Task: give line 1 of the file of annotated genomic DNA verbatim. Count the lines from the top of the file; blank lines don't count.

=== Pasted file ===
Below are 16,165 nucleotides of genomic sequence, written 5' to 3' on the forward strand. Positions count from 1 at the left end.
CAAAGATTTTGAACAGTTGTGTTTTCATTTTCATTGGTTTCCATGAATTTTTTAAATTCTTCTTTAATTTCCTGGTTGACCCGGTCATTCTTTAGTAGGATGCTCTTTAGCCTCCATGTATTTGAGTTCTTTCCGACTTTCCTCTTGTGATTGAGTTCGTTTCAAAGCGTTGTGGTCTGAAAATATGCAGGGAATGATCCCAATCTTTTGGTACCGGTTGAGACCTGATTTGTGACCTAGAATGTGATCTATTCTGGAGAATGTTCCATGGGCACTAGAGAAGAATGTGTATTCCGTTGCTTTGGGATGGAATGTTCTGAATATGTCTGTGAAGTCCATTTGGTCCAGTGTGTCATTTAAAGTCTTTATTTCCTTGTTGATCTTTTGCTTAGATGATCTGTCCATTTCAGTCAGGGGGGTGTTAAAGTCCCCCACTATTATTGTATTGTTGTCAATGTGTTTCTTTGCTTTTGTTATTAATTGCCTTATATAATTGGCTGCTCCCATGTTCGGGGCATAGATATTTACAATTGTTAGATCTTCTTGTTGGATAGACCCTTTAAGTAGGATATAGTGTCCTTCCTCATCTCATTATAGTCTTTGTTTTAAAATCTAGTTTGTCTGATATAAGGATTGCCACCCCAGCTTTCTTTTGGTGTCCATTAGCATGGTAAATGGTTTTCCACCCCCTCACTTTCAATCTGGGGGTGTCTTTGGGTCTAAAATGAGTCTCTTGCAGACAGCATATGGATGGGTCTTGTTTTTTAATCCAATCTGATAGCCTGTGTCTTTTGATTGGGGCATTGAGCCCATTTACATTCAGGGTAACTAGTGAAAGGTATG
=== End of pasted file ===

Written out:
Below are 16,165 nucleotides of genomic sequence, written 5' to 3' on the forward strand. Positions count from 1 at the left end.